This is one of my favourite photographs by Samuel J Hood. It is also one of the most beautiful portraits that I have seen from the museum’s collection. For quite some time though, the identity of the subject remained a mystery. Time and time and again I would go back to this photograph, zooming in and back out, trying to spot that elusive clue that would miraculously lead to a name; a name and then hopefully a story. So imagine my surprise when I came back from the holiday break and saw that someone had found exactly that. A name and a story…
Last week I wrote a post on Flickr Commons and the way that it has opened up our collections and resurrected the past. One of the ‘super sleuths’, as we call them, who goes by the name of quasymody, did their own bit of research and stumbled across the November 1930 edition of The Home quarterly magazine. Lo and behold, on page 52 were Hood’s photographs from the museum’s collection, depicting the Dutch Navy reception that took place on board HNLMS Java on 10 October 1930. Directly underneath the image above, was that all-important detail, a name. A breakthrough at last!
The search for ‘a story’ began. A 1929 advertisement for perfumed powder in The Sydney Morning Herald reads:
Not only has she uncommon beauty–cameo-cut features, delicate complexion, exquisitely shaped head, set proudly on a throat that must be the despair of any artist, so slenderly graceful is it–but she has such an amazing flair for and love of colour in dress. SMH, 13 Nov 1929
The lady with flair was Miss Hera Roberts, Sydney painter, designer, illustrator and socialite. Her appearance in The Home was no coincidence. Hera designed and illustrated over 50 of its covers and was considered an arbiter of taste when it came to interior decorating. As its subtitle suggested, The Home was Australia’s ‘Journal of Quality’, as it detailed all that was fashionable and à la mode in the world of art, design and fashion. The publication embodied the height of sophistication during an era that favoured the bold and modern exuberance of all that was Art Deco.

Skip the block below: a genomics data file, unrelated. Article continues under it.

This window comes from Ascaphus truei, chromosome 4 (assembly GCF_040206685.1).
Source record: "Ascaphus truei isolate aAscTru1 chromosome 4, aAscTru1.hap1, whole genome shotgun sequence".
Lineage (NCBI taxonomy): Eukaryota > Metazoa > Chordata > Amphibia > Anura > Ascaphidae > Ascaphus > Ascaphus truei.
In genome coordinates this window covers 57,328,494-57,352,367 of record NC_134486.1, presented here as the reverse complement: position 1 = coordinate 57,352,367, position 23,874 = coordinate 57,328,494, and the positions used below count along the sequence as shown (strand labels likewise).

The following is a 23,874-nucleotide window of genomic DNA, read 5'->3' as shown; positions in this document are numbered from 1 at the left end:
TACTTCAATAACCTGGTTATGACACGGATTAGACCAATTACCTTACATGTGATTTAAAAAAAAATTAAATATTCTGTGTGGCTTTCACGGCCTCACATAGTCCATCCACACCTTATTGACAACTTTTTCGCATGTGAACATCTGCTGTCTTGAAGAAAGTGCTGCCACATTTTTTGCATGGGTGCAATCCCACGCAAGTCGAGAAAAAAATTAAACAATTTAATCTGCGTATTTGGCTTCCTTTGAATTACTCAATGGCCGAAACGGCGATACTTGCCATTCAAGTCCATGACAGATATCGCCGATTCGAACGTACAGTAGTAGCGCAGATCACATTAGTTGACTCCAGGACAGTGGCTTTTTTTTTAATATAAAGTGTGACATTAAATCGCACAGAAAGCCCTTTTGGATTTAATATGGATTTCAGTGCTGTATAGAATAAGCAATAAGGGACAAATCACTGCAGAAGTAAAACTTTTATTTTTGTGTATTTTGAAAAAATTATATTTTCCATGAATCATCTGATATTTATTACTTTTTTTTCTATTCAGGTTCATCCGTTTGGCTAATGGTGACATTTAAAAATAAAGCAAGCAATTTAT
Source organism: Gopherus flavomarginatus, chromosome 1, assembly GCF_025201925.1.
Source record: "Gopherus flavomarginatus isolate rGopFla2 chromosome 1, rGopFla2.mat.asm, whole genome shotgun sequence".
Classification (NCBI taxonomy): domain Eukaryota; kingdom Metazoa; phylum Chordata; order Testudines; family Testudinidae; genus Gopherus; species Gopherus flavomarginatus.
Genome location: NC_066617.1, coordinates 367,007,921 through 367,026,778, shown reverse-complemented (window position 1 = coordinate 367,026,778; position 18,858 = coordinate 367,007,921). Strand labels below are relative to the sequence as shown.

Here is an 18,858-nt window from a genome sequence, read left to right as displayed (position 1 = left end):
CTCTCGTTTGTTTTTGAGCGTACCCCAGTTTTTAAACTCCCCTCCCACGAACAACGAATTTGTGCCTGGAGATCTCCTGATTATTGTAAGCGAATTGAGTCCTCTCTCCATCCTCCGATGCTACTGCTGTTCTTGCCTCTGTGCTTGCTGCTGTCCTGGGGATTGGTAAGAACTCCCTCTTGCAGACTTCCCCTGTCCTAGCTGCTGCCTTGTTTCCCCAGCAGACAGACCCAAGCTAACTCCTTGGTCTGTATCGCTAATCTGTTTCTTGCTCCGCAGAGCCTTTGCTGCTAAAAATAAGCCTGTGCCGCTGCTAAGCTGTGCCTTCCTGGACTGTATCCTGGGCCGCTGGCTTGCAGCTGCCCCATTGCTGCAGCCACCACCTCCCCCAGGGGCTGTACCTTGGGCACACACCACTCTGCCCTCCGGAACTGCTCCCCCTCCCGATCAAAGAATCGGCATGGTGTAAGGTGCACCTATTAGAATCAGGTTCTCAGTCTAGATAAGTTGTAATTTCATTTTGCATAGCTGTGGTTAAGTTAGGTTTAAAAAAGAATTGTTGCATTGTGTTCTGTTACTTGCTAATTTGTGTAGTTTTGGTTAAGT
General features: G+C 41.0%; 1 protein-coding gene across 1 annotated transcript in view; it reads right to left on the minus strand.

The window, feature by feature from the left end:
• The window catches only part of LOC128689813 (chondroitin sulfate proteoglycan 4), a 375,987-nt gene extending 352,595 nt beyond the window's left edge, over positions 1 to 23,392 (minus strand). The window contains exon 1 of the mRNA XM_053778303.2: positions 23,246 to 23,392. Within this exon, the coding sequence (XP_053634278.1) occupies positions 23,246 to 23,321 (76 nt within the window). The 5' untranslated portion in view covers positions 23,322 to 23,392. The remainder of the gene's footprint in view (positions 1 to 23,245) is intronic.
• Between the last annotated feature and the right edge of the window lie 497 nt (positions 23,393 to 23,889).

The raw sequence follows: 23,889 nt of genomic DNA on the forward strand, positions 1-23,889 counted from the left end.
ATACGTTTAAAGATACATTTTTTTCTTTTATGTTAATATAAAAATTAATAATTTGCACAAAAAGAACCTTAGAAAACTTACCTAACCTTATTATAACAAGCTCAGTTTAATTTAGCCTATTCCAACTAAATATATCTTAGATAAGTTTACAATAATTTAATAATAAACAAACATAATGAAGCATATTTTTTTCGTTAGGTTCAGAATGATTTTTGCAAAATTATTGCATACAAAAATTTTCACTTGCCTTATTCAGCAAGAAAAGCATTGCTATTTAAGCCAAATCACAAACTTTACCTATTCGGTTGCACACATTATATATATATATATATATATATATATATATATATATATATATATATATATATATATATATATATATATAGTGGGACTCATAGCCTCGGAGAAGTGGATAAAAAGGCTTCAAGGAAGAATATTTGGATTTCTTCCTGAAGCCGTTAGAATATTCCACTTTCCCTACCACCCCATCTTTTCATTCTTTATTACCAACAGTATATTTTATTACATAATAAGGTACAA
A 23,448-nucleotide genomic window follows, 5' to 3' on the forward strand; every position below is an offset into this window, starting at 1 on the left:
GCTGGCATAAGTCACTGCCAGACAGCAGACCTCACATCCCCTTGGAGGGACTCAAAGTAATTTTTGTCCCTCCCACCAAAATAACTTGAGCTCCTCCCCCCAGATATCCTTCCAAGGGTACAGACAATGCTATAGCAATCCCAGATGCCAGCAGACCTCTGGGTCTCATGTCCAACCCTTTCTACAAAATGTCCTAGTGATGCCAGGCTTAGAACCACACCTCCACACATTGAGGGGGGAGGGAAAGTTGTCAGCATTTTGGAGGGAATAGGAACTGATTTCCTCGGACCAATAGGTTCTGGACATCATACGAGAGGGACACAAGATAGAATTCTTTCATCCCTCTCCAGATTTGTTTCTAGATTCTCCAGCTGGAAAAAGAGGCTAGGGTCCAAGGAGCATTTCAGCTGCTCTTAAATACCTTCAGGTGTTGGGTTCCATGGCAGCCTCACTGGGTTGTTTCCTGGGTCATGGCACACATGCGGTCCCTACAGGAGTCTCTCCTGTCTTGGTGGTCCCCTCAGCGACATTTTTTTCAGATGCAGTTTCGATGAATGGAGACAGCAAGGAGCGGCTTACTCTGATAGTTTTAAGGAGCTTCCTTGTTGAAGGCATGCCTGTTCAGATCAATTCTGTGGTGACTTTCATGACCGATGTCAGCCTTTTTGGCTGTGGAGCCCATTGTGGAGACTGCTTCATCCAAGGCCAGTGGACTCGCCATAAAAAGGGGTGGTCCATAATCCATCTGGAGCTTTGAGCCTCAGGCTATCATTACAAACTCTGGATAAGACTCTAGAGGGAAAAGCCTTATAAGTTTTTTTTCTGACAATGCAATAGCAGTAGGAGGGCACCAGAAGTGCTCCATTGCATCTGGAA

In addition to her reputation as a leading authority on aesthetics, she was the muse to many of Australia’s most talented artists and photographs. Max Dupain and Harold Cazneaux both captured beautiful portraits of her and Thea Proctor, her cousin and one of Australia’s most renowned female artists, paid homage to Hera in her work The rose (1927). George Lambert also painted a beautiful portrait of her in 1924. The work, held in the National Gallery of Victoria’s collection, depicts a youthful looking Hera in a pose strikingly similar to Hood’s photograph, hand on hip and neck craned revealing her slender figure. These portrayals echo the theme behind many of her Home journal covers; the modern woman should be elegantly poised in a nonchalant way, peering intelligently in the distance or directly at the viewer.
In a testament to her authority and one of the central components of Art Deco sensibility, Hera was quoted as saying:
More than ever … is the search for personal beauty essential in the modern world where Beauty is demanded on every side – the underlying motif for comfort and harmony. Isn’t there an old Greek adage – ‘Beauty is the gift of Nature, but beautiful living is the gift of Wisdom’? SMH, 13 Nov 1929
More detailed article available in Signals: Nicole Cama, Mystery lady identified: A glass-plate negative on Flickr Commons, Signals 102 (March-May 2013).
Don’t forget to read the Flickr conversation that unlocked the secret behind this photograph. Thanks again to quasymody!